Imagine a kitten. Chances are you imagined a kitten drinking from a bowl of milk, possibly with a bow around her neck. However, kittens who are old enough to separate from their mothers are old enough to drink water instead of milk. They no longer need milk to survive.
Kittens need milk for the first several weeks of their lives. The kittens’ mother provides the best milk for their needs at that age. However, you may feed orphan kittens goat’s milk, available at many large grocery stores or supermarkets. You can also feed them kitten milk replacement formula. Cow’s milk can upset a kitten’s stomach and should be used as a last resort. Kittens should be drinking water by the time they are 4 to 6 weeks of age.
Milk is a Food, Not a Beverage
Female mammals produce milk to feed their own offspring. Human beings use milk from other mammals to feed their older children and sometimes their pets. Milk, therefore, is a liquid food, not a beverage. Water is a beverage, used by the body to keep its tissues hydrated and all of its organs working properly.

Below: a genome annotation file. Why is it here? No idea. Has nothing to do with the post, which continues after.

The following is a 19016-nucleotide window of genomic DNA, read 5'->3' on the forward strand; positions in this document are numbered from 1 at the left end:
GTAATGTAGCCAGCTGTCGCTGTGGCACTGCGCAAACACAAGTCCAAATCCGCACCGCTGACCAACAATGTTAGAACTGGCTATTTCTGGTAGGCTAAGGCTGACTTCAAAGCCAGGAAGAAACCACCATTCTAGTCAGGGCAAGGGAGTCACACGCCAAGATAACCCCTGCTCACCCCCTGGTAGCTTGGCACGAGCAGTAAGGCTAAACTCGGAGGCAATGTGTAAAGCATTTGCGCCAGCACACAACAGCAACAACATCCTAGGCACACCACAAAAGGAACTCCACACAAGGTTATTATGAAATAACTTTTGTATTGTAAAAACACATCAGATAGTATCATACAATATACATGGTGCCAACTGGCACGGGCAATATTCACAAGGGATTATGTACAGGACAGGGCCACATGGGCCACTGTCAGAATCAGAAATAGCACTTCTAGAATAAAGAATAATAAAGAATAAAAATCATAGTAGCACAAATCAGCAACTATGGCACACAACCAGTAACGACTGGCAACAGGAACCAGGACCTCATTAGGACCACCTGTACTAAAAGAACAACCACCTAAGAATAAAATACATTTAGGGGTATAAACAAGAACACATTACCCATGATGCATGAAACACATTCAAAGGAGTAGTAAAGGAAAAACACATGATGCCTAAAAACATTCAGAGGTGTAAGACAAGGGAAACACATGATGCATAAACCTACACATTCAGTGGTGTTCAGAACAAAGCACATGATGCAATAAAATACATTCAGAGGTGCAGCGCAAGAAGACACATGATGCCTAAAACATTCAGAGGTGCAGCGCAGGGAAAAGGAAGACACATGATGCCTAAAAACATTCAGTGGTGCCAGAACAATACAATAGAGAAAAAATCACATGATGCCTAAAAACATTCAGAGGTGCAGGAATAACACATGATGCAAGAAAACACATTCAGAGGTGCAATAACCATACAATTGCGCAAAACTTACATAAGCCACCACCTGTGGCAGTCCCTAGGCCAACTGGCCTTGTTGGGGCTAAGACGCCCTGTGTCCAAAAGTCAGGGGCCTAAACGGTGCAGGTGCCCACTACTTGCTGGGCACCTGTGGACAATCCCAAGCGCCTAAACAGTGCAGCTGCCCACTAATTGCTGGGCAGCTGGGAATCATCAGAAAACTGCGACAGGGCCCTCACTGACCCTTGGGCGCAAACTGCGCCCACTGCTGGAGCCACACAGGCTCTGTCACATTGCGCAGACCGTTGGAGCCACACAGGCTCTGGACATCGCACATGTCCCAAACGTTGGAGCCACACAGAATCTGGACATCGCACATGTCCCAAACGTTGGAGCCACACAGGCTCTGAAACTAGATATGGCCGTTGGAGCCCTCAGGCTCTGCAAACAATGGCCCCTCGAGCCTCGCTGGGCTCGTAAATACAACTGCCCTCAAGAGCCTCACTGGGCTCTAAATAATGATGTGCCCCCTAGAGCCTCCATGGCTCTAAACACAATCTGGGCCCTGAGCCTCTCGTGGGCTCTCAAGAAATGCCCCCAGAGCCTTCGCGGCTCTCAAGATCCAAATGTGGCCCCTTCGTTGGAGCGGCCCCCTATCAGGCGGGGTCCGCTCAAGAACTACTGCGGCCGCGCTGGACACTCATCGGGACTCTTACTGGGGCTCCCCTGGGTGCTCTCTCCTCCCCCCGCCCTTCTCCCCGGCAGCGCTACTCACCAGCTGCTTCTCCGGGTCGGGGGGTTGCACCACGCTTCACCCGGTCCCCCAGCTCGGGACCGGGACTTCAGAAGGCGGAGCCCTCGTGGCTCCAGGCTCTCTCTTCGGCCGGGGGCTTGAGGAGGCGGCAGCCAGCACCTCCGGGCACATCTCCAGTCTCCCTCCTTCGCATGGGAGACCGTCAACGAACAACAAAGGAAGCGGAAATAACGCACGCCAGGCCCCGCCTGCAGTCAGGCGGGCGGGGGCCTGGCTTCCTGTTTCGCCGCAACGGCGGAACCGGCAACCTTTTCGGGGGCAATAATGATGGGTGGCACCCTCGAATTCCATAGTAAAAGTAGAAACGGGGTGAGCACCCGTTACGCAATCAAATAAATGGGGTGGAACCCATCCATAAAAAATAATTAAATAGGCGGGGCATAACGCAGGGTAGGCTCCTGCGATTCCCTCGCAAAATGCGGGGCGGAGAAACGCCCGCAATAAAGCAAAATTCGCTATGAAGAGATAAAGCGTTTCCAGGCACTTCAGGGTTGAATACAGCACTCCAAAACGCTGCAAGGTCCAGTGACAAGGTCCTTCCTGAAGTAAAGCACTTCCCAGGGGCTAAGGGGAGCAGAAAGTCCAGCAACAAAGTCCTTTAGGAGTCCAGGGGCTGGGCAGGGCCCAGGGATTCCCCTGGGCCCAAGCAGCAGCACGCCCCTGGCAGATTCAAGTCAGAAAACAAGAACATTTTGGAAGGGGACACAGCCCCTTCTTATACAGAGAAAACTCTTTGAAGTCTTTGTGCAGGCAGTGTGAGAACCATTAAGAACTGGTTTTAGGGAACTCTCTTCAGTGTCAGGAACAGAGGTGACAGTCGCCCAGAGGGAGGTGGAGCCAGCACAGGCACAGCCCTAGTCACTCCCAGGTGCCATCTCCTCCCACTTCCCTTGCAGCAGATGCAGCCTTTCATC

Lactose Intolerance in Cats
Go back to your mental image of a milk-drinking kitten. Although this image is a popular one, many cats are unable to digest milk sugar, lactose. This inability to digest lactose comes from the gradual loss of an enzyme that is present in their bodies at birth. Lactose intolerance usually results in diarrhea, but may have other serious side effects.
Water Helps the Body Function
Cats are unable to tolerate dehydration well. All cats and kittens need water for their bodies to function correctly. Water helps the body digest food, eliminate stools and keeps crystals from forming in a cat’s urine. It can also keep tissues and joints from drying out. Cats can get a lot of their water requirements from eating canned wet food, but should always have plenty of fresh, clean drinking water available.
- Bottle Feeding a Kitten image by Katrina Miller from Fotolia.com
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